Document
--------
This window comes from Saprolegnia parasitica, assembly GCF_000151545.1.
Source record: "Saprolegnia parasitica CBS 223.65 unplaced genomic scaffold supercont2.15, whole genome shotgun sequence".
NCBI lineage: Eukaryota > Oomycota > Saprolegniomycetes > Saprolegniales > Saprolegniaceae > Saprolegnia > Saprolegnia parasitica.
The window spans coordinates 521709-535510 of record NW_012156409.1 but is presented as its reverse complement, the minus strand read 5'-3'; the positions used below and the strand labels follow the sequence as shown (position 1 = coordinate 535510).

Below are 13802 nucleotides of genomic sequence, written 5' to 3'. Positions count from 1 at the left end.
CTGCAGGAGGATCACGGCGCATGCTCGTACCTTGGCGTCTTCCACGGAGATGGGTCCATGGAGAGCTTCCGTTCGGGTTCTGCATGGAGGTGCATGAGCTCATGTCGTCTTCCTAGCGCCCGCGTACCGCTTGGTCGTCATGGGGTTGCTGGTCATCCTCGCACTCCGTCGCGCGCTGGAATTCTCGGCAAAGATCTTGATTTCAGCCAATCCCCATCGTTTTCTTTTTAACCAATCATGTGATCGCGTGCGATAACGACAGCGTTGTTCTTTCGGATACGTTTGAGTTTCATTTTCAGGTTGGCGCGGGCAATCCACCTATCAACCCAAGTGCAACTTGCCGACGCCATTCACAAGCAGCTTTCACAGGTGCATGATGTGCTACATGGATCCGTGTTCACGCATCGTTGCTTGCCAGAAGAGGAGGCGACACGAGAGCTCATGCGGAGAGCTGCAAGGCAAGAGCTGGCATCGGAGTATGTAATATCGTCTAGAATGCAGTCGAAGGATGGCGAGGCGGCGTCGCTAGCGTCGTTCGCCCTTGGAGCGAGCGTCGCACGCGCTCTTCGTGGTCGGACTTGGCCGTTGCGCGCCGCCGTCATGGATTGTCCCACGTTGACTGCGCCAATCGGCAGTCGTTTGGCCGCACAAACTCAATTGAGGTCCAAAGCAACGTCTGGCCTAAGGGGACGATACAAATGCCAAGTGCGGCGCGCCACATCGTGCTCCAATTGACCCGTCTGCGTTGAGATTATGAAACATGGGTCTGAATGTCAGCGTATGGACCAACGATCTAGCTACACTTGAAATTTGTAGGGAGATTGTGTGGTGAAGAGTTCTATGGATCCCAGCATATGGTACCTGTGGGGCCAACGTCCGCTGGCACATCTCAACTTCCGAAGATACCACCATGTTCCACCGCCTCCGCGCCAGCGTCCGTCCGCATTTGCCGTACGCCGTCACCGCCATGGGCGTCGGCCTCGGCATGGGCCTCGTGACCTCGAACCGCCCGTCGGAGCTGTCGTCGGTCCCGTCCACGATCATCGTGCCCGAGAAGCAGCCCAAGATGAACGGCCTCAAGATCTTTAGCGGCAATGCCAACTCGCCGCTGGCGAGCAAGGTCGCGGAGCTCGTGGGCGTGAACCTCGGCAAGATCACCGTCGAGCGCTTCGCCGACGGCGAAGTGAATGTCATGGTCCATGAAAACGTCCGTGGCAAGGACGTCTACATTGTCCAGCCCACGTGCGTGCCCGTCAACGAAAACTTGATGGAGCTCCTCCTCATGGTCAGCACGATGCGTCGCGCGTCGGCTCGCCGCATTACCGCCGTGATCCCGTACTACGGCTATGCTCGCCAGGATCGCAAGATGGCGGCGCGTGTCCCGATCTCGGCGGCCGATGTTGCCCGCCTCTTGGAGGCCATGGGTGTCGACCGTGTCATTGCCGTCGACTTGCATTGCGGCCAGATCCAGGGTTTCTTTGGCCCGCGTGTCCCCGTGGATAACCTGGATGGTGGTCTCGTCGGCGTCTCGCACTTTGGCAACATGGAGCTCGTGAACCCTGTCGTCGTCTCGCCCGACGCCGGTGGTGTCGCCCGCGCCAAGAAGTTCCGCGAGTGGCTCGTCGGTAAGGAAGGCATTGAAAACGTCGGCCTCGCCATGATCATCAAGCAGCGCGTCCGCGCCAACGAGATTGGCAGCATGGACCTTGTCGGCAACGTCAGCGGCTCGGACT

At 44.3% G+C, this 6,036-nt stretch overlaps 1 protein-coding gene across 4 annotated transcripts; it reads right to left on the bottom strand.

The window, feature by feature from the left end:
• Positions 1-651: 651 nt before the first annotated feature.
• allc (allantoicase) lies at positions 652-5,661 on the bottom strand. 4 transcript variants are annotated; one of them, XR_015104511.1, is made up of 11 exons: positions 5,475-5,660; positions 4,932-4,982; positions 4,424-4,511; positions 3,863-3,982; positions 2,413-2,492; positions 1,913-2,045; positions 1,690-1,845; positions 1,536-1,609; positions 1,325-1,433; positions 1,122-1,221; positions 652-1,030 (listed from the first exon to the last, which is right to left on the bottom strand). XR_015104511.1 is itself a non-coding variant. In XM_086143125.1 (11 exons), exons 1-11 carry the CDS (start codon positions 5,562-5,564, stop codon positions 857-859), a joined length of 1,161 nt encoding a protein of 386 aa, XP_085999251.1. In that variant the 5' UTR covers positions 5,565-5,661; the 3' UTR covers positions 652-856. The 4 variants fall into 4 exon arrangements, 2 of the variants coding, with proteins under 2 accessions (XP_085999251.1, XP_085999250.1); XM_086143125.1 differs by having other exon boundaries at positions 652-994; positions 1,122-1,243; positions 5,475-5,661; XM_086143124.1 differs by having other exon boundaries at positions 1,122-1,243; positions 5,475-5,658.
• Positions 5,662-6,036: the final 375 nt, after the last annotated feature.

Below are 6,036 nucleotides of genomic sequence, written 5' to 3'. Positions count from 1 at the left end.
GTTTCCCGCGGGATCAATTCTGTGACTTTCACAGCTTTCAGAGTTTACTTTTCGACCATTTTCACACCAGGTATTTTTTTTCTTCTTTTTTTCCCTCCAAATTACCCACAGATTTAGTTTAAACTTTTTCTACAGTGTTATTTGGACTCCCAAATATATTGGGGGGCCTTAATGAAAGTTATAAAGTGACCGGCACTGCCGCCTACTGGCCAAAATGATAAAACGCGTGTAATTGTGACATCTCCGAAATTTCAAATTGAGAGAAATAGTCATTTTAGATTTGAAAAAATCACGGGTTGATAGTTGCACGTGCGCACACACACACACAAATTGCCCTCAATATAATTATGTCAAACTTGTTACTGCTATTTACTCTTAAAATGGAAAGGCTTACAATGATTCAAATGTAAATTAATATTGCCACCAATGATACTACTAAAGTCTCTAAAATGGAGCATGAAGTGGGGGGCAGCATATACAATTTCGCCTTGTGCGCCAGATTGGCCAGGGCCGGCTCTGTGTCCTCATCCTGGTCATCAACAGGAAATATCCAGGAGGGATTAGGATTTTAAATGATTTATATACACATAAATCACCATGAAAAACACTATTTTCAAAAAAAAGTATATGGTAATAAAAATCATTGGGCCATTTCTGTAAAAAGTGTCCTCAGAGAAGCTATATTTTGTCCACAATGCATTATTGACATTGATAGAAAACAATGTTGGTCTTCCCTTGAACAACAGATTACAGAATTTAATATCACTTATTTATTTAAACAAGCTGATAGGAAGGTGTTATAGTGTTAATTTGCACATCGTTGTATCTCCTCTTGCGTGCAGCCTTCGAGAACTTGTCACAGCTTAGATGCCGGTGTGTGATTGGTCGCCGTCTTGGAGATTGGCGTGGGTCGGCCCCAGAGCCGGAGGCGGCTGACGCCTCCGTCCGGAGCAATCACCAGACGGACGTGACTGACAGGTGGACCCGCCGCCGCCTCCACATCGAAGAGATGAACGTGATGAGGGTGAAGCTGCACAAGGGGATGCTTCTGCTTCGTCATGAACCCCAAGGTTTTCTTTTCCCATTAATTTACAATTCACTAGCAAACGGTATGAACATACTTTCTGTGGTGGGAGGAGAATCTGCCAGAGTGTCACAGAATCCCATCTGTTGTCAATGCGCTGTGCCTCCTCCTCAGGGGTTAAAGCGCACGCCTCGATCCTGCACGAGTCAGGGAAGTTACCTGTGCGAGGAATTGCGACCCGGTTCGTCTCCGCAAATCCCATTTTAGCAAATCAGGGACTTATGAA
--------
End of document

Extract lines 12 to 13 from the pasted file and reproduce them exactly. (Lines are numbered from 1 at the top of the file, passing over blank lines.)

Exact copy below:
Below are 6,036 nucleotides of genomic sequence, written 5' to 3'. Positions count from 1 at the left end.
GTTTCCCGCGGGATCAATTCTGTGACTTTCACAGCTTTCAGAGTTTACTTTTCGACCATTTTCACACCAGGTATTTTTTTTCTTCTTTTTTTCCCTCCAAATTACCCACAGATTTAGTTTAAACTTTTTCTACAGTGTTATTTGGACTCCCAAATATATTGGGGGGCCTTAATGAAAGTTATAAAGTGACCGGCACTGCCGCCTACTGGCCAAAATGATAAAACGCGTGTAATTGTGACATCTCCGAAATTTCAAATTGAGAGAAATAGTCATTTTAGATTTGAAAAAATCACGGGTTGATAGTTGCACGTGCGCACACACACACACAAATTGCCCTCAATATAATTATGTCAAACTTGTTACTGCTATTTACTCTTAAAATGGAAAGGCTTACAATGATTCAAATGTAAATTAATATTGCCACCAATGATACTACTAAAGTCTCTAAAATGGAGCATGAAGTGGGGGGCAGCATATACAATTTCGCCTTGTGCGCCAGATTGGCCAGGGCCGGCTCTGTGTCCTCATCCTGGTCATCAACAGGAAATATCCAGGAGGGATTAGGATTTTAAATGATTTATATACACATAAATCACCATGAAAAACACTATTTTCAAAAAAAAGTATATGGTAATAAAAATCATTGGGCCATTTCTGTAAAAAGTGTCCTCAGAGAAGCTATATTTTGTCCACAATGCATTATTGACATTGATAGAAAACAATGTTGGTCTTCCCTTGAACAACAGATTACAGAATTTAATATCACTTATTTATTTAAACAAGCTGATAGGAAGGTGTTATAGTGTTAATTTGCACATCGTTGTATCTCCTCTTGCGTGCAGCCTTCGAGAACTTGTCACAGCTTAGATGCCGGTGTGTGATTGGTCGCCGTCTTGGAGATTGGCGTGGGTCGGCCCCAGAGCCGGAGGCGGCTGACGCCTCCGTCCGGAGCAATCACCAGACGGACGTGACTGACAGGTGGACCCGCCGCCGCCTCCACATCGAAGAGATGAACGTGATGAGGGTGAAGCTGCACAAGGGGATGCTTCTGCTTCGTCATGAACCCCAAGGTTTTCTTTTCCCATTAATTTACAATTCACTAGCAAACGGTATGAACATACTTTCTGTGGTGGGAGGAGAATCTGCCAGAGTGTCACAGAATCCCATCTGTTGTCAATGCGCTGTGCCTCCTCCTCAGGGGTTAAAGCGCACGCCTCGATCCTGCACGAGTCAGGGAAGTTACCTGTGCGAGGAATTGCGACCCGGTTCGTCTCCGCAAATCCCATTTTAGCAAATCAGGGACTTATGAA